FanPost

Matthew shan't take us there!

Curiosity has, once again, led me to do some actual research. Although I prefer to research NFL football through beer goggles on Sunday, sometimes the ol’ brain thinks it has an idear. The perpetual AP interest in "what is" the QB situation of the Kansas City Chiefs was the main propellant, so I take no blame. I’m definitely not splitting atoms with any of this, so don’t get too excited or, for thou who struggle with statistics, intimidated.


Jump.

Without boring anybody else on my lame attempts at writing some kind of slick intro, I’ll just "get to the catch," as they say. Historically, there have been some very impressive and lengthy posts on QBs around here. In depth analysis of players based on box stats, draft position, advanced stats, physical traits, and more have given readers a better understanding for the ingredients of a Super Bowl quarterback.

I know one thing, he better be drafted in the first round, right? The evidence for this is documented here very thoroughly, and I’m definitely not here to dispute those numbers. Actually, I’m not even going to mention draft position. <--- That was the last time, sorry folks. I, instead, put my focus on two traits that all quarterbacks must possess and can be numerically described. Those traits are age and year with club (which I’ll just refer to as ‘year’). For better explanation, ‘year’ will be the amount of consecutive seasons a QB spent with the club including the Super Bowl year. For example, Drew Brees was in his fourth season with the Saints when he won his Super Bowl, therefore he received a four. Drew’s previously occurred seasons with the Chargers have no bearing.

With those two traits in mind, I went back a little over 20 years to Super Bowl XXV and worked my way up to the present. I documented the age and year for both starting QBs of the past 22 Super Bowls (Wikipedia is nice). I then developed the following table:

SB QBs

SB Losing QBs

SB Winning QBs

Age

min

23

24

23

max

38

37

38

avg

29.6

30.1

29.2

Year

min

1

1

1

max

16

12

16

avg

5.7

5.7

5.7

Listing all of the QBs and Super Bowls would take up too much space and deter readers, so I left out the specifics. Note that this analysis was carried out as if there were 44 different QBs. Each QB for each 22 SBs was only described by two numbers. So, Tom Brady was represented five times, but each time he carried a different description and affected the results accordingly.

Some notes:

  • The younger QB won 14 out of 22 times (64%).
  • The QB with less years occurred with his current club compared to his opponent won 13 out of 22 times (59%).
  • The oldest and youngest QBs to ever play in a Super Bowl both won (Big Ben at 23 and Smellway at 38)
  • Based on averages, a 30 year old QB in his 6th season with his current club gives you the best chance to make it to a Super Bowl and win.
  • Trent Dilfer is the only QB to win a Super Bowl in his first season with a team (Jake Delhomme went to the Super Bowl in his first year with the Panthers)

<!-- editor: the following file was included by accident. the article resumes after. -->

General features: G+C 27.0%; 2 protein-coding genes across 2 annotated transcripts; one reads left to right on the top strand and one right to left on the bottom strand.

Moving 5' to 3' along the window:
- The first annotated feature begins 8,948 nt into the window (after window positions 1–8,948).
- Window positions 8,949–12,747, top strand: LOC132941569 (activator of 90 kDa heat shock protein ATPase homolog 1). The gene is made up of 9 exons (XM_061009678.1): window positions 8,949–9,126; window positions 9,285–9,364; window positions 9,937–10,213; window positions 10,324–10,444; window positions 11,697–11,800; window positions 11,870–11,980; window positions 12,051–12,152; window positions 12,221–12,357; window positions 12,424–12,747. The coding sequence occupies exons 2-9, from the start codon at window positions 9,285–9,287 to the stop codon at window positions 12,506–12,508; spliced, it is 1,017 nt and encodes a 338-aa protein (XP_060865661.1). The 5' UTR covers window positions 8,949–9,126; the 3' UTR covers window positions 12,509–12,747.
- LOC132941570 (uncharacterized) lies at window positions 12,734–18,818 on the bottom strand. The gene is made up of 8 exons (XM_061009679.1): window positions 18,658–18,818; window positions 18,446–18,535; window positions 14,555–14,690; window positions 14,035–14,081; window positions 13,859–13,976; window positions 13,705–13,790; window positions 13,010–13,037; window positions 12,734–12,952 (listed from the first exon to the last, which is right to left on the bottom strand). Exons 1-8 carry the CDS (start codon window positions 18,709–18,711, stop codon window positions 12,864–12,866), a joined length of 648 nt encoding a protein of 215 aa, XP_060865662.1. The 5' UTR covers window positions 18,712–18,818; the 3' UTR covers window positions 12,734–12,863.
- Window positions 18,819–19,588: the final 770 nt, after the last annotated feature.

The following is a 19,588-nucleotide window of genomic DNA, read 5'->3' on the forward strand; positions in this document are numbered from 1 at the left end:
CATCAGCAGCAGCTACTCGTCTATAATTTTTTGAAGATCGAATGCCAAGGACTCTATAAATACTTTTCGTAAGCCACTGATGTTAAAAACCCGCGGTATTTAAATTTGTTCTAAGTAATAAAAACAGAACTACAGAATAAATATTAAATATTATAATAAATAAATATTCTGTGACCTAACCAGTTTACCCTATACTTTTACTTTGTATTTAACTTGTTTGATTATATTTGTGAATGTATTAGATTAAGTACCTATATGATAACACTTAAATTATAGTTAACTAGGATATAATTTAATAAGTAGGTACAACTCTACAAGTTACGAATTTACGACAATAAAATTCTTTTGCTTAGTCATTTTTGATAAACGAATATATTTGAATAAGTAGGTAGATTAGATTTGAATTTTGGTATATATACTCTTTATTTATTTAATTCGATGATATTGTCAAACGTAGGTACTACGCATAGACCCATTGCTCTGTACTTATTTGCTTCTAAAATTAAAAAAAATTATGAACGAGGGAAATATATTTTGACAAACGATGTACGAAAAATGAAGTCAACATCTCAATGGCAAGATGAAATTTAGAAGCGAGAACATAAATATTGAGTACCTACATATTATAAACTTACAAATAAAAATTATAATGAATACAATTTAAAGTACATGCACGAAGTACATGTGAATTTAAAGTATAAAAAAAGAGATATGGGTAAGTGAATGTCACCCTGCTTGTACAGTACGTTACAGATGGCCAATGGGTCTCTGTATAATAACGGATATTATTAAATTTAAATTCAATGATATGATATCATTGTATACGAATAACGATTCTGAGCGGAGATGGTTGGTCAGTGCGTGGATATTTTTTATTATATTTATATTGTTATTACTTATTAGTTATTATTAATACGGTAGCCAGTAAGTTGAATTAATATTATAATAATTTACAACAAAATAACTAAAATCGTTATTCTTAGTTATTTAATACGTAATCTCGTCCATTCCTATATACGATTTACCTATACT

How does this relate to the Chiefs? It was obviously the main objective when I began the research. And the results backed my original thought. Based on this analysis, Matt Cassel is the Chiefs best option to win a Super Bowl this year. He’s the closest thing we have to matching the above averages of 30 years old and 6th season with club (Matt is 29 and in his 4th season with Chiefs).

The other two options on the Chiefs roster have about the same statistical chance as one another. The Stanzi would have to do his best impression of both Big Ben and T. Brady. Both QBs were able to win in their second year and both represent the kind of statistically anomaly Stanzi would have to embrace.

Brady Quinn would have to impersonate Jake Delhomme or Trent Dilfer. Both men were able to take their teams to the Super Bowl in their debut seasons with their respective clubs.

Honestly, I don’t put much merit into numbers without knowing the full story. The averages are just that and the numbers don’t come without outliers. This whole post is actually just a big pile of crap and does not offer any real supporting evidence that Matt Cassel has a chance of winning a Super Bowl or even making it there. Many on here will disregard any of these numbers and just flat out say, “Matt Cassel sucks and he will not win a Super Bowl.” To that I say, “Eh, you’re probably right.”

Nonetheless, this season I’ll cheer for Matt to do well while calling him bad, bad names when he screws up and I couldn’t be more excited about it. I hope someone found this information interesting or just enjoyed a nice little read. I enjoy all of the posts on this great website and look forward to the upcoming weeks and months leading up to the season. Be well Chiefs Fans!

This is a FanPost and does not necessarily reflect the views of Arrowhead Pride's writers or editors. It does reflect the views of this particular fan though, which is as important as the views of Arrowhead Pride writers or editors.

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